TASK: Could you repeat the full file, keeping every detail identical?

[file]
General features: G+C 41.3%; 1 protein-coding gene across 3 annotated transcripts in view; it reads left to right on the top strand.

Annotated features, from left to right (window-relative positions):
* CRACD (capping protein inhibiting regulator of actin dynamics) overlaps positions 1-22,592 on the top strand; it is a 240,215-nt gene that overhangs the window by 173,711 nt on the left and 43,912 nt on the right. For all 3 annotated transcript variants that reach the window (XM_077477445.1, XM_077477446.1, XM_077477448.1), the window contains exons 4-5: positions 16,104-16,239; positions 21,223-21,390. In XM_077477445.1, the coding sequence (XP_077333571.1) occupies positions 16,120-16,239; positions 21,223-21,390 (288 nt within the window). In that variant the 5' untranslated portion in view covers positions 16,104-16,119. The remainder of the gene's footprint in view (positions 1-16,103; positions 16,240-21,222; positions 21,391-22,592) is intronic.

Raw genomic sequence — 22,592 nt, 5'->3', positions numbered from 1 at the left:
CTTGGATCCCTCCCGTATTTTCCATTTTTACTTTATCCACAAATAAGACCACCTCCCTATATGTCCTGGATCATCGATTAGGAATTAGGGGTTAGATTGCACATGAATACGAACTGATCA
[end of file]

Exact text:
General features: G+C 41.3%; 1 protein-coding gene across 3 annotated transcripts in view; it reads left to right on the top strand.

Annotated features, from left to right (window-relative positions):
* CRACD (capping protein inhibiting regulator of actin dynamics) overlaps positions 1-22,592 on the top strand; it is a 240,215-nt gene that overhangs the window by 173,711 nt on the left and 43,912 nt on the right. For all 3 annotated transcript variants that reach the window (XM_077477445.1, XM_077477446.1, XM_077477448.1), the window contains exons 4-5: positions 16,104-16,239; positions 21,223-21,390. In XM_077477445.1, the coding sequence (XP_077333571.1) occupies positions 16,120-16,239; positions 21,223-21,390 (288 nt within the window). In that variant the 5' untranslated portion in view covers positions 16,104-16,119. The remainder of the gene's footprint in view (positions 1-16,103; positions 16,240-21,222; positions 21,391-22,592) is intronic.

Raw genomic sequence — 22,592 nt, 5'->3', positions numbered from 1 at the left:
CTTGGATCCCTCCCGTATTTTCCATTTTTACTTTATCCACAAATAAGACCACCTCCCTATATGTCCTGGATCATCGATTAGGAATTAGGGGTTAGATTGCACATGAATACGAACTGATCA